Pharmacology Digoxin #6

Question

A spouse brings her 70-year-old husband to the emergency room and states, “I don’t know what has happened, but my husband has become increasingly confused this week and isn’t eating well?” The nurse verifies the patient takes digoxin 0.25 mg and furosemide 40 mg, and a digoxin level from two weeks prior is 2.4 ng/mL. The nurse’s next priority action is:

Answers

  1. Assess for further signs of digoxin toxicity.
    • Rationale:

      This answer is correct because the patient is experiencing digoxin toxicity and assessment is the first step of the nursing process. The patient is experiencing digoxin toxicity symptoms (confusion, anorexia) and has toxicity blood levels (2.4 ng/mL). The patient is also taking furosemide which increases toxicity. Digoxin has a risk of toxicity due to its narrow therapeutic range of 0.5-2.0 ng/mL. Blood levels must be drawn periodically and patient symptoms monitored for signs associated with toxicity. Clinical manifestations

  2. Place oxygen by nasal cannula at 4 L/min.
    • Rationale:

      This answer is not correct because there is no indication of respiratory distress or inadequate oxygen exchange. Therefore, oxygen support is not the best answer.

  3. Document findings as normal.
    • Rationale:

      This answer is not correct because the patient is experiencing digoxin toxicity symptoms (confusion, anorexia) and has toxicity blood levels (2.4 ng/mL). This is not a normal finding and should be reported immediately.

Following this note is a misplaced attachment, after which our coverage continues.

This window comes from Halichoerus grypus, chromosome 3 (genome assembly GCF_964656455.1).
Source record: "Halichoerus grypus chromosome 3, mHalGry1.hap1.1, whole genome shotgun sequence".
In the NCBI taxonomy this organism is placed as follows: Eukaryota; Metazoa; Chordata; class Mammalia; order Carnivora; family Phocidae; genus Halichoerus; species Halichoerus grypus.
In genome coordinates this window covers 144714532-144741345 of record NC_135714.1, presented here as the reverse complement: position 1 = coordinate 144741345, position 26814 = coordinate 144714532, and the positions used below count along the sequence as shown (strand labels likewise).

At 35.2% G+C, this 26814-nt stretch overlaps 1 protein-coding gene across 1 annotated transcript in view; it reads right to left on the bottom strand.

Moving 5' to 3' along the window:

4. Call the health care provider to lower the dose to 0.125 mg.
    • Rationale:

      This answer is not correct because since the patient is experiencing digoxin toxicity symptoms (confusion, anorexia) and has toxicity blood levels (2.4 ng/mL), the nurse should report these findings and have the health care provider determine the dose.

Overview

Digoxin is in the medication class of cardiac glycosides and often used to treat heart failure and atrial fibrillation. Clinical manifestations of digoxin toxicity include visual disturbances (yellowish green visual fields, blurred vision, halos, spots in vision, flashing lights), nausea with vomiting, anorexia, weight loss, diarrhea, bradycardia, confusion, and fatigue.

Explanation

The correct answer is A. The client has risk factors for digoxin toxicity such as Lasix, age, confusion, and loss of appetite. The nurse should assess for signs of digoxin toxicity (assess for other signs, have new lab drawn for digoxin level) first. Selection B is incorrect since no other assessment data is available to determine if oxygen is needed, and/or the amount should be utilized. Selection C is incorrect since the findings are not normal despite for the need to document. Selection D is incorrect, since further assessment should be analyzed prior to suggesting the type of dose.

Learning Outcomes

Digoxin is a cardiac glycoside medication used to either improve contractility and efficiency of the heart in heart failure or to control an arrhythmia, such as atrial fibrillation. Digoxin has a risk of toxicity due to its narrow therapeutic range of 0.5-2.0 ng/mL. Blood levels must be drawn periodically and patient symptoms monitored for signs associated with toxicity. Clinical manifestations of digoxin toxicity include visual disturbances (yellowish green visual fields, blurred vision, halos, spots in vision, flashing lights), nausea with vomiting, anorexia, weight loss, diarrhea, bradycardia, confusion, and fatigue. Patient’s should be taught to report any of these symptoms as soon as possible because digoxin toxicity can quickly potentially lethal outcomes.

Test Taking Tip

Remember, the nursing process can be remembered by knowing the mnemonic, “ADPIE”, which helps the nurse remember Assessment, Nursing Diagnosis, Planning, Intervention, Evaluation.

Video Rationale